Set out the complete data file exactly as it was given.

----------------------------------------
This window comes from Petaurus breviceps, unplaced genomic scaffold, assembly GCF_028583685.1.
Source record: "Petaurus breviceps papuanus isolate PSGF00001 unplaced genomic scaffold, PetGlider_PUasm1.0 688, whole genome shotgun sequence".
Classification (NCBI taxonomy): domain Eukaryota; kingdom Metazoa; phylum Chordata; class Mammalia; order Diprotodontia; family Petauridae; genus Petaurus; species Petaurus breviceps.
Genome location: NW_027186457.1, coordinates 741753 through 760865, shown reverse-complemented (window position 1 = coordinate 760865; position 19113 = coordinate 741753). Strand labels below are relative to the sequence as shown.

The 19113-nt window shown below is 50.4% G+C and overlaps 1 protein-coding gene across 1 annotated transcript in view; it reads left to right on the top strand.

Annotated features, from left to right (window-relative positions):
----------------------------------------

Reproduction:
This window comes from Petaurus breviceps, unplaced genomic scaffold, assembly GCF_028583685.1.
Source record: "Petaurus breviceps papuanus isolate PSGF00001 unplaced genomic scaffold, PetGlider_PUasm1.0 688, whole genome shotgun sequence".
Classification (NCBI taxonomy): domain Eukaryota; kingdom Metazoa; phylum Chordata; class Mammalia; order Diprotodontia; family Petauridae; genus Petaurus; species Petaurus breviceps.
Genome location: NW_027186457.1, coordinates 741753 through 760865, shown reverse-complemented (window position 1 = coordinate 760865; position 19113 = coordinate 741753). Strand labels below are relative to the sequence as shown.

The 19113-nt window shown below is 50.4% G+C and overlaps 1 protein-coding gene across 1 annotated transcript in view; it reads left to right on the top strand.

Annotated features, from left to right (window-relative positions):